Naga organizations of Manipur lifted their 69-day economic blockade Friday afternoon. The decision came four days after their counterparts in adjoining Nagaland ended their siege on an arterial highway linking Manipur capital Imphal to the rest of the country.
“We have decided that the present economic blockade being enforced by ANSAM stands suspended temporarily from 4 pm of June
18,” said a communiqué emailed by a joint committee of Naga organizations of Manipur and Nagaland.
Ansam expands to All Naga Students’ Association of Manipur.
The decision, taken in Nagaland capital Kohima, coincided with the arrival of five companies of Central paramilitary forces in Manipur’s Senapati district. A 60 km stretch of National Highway 39 in this district was cut off following the imposition of the economic blockade since April 11.
The lifting of the blockade, however, failed to convince Manipur truckers to take to NH39. They have refused to do so unless the losses they incurred during the blockade are compensated and the government cracked down on “illegal tax” collectors along the Naga-inhabited stretch of the highway through Manipur and Nagaland.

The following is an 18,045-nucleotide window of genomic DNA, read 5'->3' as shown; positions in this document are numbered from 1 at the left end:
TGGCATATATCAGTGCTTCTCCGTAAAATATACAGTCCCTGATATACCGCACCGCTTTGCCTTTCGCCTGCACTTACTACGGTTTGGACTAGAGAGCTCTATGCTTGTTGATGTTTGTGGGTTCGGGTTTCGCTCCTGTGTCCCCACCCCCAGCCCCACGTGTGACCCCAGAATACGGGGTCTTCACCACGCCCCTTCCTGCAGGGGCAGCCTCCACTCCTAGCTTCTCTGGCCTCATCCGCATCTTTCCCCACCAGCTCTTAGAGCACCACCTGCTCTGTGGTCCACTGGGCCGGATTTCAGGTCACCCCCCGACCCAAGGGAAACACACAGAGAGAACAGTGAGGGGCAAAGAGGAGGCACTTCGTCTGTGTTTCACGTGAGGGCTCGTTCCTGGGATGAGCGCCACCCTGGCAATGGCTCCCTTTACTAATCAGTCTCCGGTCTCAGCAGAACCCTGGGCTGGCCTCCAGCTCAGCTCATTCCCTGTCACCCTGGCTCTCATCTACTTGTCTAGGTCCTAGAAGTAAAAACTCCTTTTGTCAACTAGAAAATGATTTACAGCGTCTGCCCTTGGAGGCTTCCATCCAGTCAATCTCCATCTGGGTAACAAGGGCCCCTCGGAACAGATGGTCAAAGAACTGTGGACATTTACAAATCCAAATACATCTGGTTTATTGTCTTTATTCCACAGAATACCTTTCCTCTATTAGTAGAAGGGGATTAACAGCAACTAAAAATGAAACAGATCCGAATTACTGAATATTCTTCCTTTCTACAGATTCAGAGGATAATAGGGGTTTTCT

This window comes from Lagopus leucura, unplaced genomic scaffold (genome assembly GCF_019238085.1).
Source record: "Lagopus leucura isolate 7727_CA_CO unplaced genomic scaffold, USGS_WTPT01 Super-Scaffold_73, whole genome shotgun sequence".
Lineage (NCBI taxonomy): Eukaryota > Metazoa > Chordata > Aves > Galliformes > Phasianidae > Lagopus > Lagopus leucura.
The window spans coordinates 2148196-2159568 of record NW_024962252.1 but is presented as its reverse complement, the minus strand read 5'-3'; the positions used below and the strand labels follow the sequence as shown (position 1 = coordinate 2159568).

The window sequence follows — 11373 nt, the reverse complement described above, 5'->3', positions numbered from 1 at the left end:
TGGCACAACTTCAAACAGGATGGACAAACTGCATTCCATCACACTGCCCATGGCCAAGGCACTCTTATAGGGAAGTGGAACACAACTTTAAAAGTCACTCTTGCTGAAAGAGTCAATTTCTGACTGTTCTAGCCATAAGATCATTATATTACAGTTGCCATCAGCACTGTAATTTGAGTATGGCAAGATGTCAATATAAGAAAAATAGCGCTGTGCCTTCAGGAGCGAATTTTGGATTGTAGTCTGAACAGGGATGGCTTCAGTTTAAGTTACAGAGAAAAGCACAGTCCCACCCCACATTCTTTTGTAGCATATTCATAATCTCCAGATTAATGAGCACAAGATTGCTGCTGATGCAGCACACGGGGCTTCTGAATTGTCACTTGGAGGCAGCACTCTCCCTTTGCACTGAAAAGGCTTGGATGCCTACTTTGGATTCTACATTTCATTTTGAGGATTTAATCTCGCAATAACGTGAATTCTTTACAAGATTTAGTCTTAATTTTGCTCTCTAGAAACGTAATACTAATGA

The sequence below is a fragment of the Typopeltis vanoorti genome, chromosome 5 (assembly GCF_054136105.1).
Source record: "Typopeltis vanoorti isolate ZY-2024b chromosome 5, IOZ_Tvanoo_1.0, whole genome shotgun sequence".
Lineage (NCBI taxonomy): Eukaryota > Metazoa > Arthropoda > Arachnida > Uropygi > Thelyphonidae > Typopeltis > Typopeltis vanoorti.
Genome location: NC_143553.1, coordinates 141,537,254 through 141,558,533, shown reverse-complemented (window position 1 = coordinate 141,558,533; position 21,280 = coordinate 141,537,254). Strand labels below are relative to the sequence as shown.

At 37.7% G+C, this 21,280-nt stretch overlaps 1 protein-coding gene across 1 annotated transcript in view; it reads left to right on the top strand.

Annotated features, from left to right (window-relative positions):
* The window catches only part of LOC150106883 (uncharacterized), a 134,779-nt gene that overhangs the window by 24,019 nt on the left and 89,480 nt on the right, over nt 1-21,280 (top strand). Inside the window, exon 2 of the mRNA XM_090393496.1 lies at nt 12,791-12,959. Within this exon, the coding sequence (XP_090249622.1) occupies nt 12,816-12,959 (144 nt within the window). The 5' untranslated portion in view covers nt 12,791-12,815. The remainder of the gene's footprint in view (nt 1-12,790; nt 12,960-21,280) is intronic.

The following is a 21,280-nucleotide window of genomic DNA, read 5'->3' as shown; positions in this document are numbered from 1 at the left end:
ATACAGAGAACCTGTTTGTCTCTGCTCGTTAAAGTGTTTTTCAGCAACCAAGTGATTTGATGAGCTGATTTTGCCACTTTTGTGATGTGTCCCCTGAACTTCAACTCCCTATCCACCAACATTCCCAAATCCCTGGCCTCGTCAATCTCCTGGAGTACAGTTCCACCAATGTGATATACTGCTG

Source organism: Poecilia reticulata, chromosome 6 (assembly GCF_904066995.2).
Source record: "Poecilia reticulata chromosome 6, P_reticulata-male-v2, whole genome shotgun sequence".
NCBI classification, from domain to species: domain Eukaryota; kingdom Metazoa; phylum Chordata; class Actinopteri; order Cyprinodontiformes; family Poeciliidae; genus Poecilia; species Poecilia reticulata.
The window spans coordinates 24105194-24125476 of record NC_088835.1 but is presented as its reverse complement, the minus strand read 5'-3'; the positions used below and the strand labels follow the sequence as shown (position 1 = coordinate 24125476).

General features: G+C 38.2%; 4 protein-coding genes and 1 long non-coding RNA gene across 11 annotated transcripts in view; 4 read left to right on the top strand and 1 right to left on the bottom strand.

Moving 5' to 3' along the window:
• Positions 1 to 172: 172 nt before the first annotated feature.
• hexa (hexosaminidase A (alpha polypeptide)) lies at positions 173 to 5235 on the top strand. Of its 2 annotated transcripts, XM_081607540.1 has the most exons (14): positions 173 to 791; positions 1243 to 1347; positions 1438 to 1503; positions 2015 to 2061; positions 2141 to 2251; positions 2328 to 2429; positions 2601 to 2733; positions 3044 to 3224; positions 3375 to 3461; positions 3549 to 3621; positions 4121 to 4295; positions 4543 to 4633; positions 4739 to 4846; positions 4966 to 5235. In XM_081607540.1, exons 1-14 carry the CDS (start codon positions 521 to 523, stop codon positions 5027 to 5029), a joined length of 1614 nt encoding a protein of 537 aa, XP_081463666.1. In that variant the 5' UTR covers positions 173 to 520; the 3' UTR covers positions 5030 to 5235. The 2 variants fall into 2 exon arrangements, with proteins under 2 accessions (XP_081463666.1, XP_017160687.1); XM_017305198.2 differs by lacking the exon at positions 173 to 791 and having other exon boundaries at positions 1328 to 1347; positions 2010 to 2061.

Nagaland-based organizations such as Naga Students’ Federation and Naga Hoho (traditional umbrella body of all Naga tribes) had egged the Ansam and United Naga Council, Manipur to call off the blockade in “deference to requests from Prime Minister Manmohan Singh and the Indian civil societies”.
“But we will carry on with our agitation, in different forms and at different levels till the demands and aspirations of the Naga people are fulfilled,” said Ansam president Yhobu Adani David, who carries a reward on his head for triggering the economic crisis in Manipur.
The demands include declaring as “null and void” the autonomous council elections held recently in the Naga areas of Manipur, an alternative administrative arrangement for Nagas of Manipur and the expedition of ‘Indo-Naga peace process’.
In the Naga inhabited areas, Indo-Naga peace process is the politically correct term for the 13-year-old talks between the Centre and the Isak-Muivah faction of the militant National Socialist Council of Nagaland.
The outfit’s general secretary Thuingaleng Muivah had on May 6 tried visiting his ancestral village in Manipur’s Ukhrul district on May 6. The Manipur government refused him entry, compounding the crisis arising out of the economic blockade.